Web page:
Why is it that some people prefer salty snacks to sweet treats, or they can’t get enough spicy or sour foods? Some people love a nice, dark, bitter coffee, while others have to have coffee rich and sweet. The expression “there’s no accounting for taste” can be taken to mean “there’s no way to explain why some people prefer certain foods over others.”
A predoctoral researcher from the Universidad Autonoma de Madrid has done some fascinating research into the role genetics play on food preferences. He discovered that certain gene variants affect the way our brains work, in this case, the way we perceive and desire different flavors of food.
To test the hypothesis, over 800 European men and women were analyzed. It was discovered that certain genes affected the participants’ food choices. For example, an oxytocin receptor gene led to an increased intake of chocolate, which of course contributed to a higher waist size. Another obesity-related gene decreased the desire for fiber and vegetable intake. Other genes affected the participants’ desires for fatty and salty foods.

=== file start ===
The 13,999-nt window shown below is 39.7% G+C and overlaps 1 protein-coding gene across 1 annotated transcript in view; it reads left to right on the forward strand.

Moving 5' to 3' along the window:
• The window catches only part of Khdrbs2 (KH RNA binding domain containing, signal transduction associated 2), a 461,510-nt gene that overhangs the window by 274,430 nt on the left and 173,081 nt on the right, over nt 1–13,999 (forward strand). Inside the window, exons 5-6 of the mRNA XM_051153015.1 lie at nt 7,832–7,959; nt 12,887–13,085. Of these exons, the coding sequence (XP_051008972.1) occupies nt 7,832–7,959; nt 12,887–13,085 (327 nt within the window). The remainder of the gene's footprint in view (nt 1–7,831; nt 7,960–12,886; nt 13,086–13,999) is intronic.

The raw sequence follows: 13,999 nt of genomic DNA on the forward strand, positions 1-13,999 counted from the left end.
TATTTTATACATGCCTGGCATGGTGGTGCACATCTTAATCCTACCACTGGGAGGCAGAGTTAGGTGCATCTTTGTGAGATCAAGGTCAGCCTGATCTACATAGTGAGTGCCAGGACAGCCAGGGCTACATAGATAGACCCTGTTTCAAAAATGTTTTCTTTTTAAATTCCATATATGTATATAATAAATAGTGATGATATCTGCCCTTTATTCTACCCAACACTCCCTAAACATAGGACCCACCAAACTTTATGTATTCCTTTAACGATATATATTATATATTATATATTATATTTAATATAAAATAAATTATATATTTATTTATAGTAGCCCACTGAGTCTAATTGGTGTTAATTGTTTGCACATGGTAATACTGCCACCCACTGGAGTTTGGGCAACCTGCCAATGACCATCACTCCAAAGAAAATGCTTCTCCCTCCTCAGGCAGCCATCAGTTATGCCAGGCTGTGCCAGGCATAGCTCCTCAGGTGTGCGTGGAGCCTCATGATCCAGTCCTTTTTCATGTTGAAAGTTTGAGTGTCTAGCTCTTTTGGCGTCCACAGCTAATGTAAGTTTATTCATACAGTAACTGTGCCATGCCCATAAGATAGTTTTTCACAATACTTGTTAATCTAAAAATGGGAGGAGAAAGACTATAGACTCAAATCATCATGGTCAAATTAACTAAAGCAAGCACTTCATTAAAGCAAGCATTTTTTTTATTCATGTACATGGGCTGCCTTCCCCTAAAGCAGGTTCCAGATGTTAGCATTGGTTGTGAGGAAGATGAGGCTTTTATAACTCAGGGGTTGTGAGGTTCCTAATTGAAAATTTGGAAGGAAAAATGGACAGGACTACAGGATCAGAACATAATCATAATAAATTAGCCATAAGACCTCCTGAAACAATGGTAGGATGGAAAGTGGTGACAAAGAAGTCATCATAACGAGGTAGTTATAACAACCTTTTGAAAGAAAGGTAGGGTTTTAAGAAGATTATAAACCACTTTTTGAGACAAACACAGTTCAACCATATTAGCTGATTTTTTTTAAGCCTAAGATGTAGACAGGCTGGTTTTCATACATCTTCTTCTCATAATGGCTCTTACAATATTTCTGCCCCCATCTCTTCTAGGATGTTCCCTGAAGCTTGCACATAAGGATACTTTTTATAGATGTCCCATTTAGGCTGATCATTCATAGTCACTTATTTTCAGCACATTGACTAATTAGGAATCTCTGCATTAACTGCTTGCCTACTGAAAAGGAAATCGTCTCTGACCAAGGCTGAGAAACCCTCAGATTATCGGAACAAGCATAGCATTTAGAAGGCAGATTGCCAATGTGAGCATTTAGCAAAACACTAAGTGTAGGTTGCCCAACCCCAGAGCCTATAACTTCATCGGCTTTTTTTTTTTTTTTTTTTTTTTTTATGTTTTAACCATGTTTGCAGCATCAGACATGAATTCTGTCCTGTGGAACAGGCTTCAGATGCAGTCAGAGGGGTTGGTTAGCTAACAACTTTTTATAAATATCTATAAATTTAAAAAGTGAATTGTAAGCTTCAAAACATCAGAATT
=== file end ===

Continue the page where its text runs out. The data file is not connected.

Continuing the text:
What makes this study so useful is that it could help to explain our food preferences. If there was a genetic reason why you preferred sweet, salty, sour, bitter, or spicy foods, you would be better able to understand why you have cravings for certain things. Understanding that your body is genetically inclined to prefer some foods over others can help you to take steps to avoid eating the wrong foods.
Researchers found that variations in certain genes play a significant role in a person’s food choices and dietary habits. For example, higher chocolate intake and a larger waist size was associated with certain forms of the oxytocin receptor gene, and an obesity-associated gene played a role in vegetable and fiber intake. Other genes were involved in salt and fat intake. (Source: Adriano Kitani)
This study sheds some fascinating light on eating preferences, potentially enabling researchers to personalize diets according to the genetic makeup of participants. Imagine if there was a way to turn off the genes that make us crave sweets and fatty food, and instead switch on the genes that make us want veggies and fiber-rich food. Dieting and healthy eating would become so much easier as a result.
For now, it’s enough to know that your genes play a role in your eating habits. Your preferences for certain foods are the result of your genetic makeup, so you can be prepared to fight your instincts and cravings in order to stay on a healthy, clean diet.
1. Experimental Biology 2017. “Could genetics influence what we like to eat? Understanding the roles of genes in eating behaviors and food preferences could lead to personalized diets that are easier to follow.” ScienceDaily. ScienceDaily, 24 April 2017.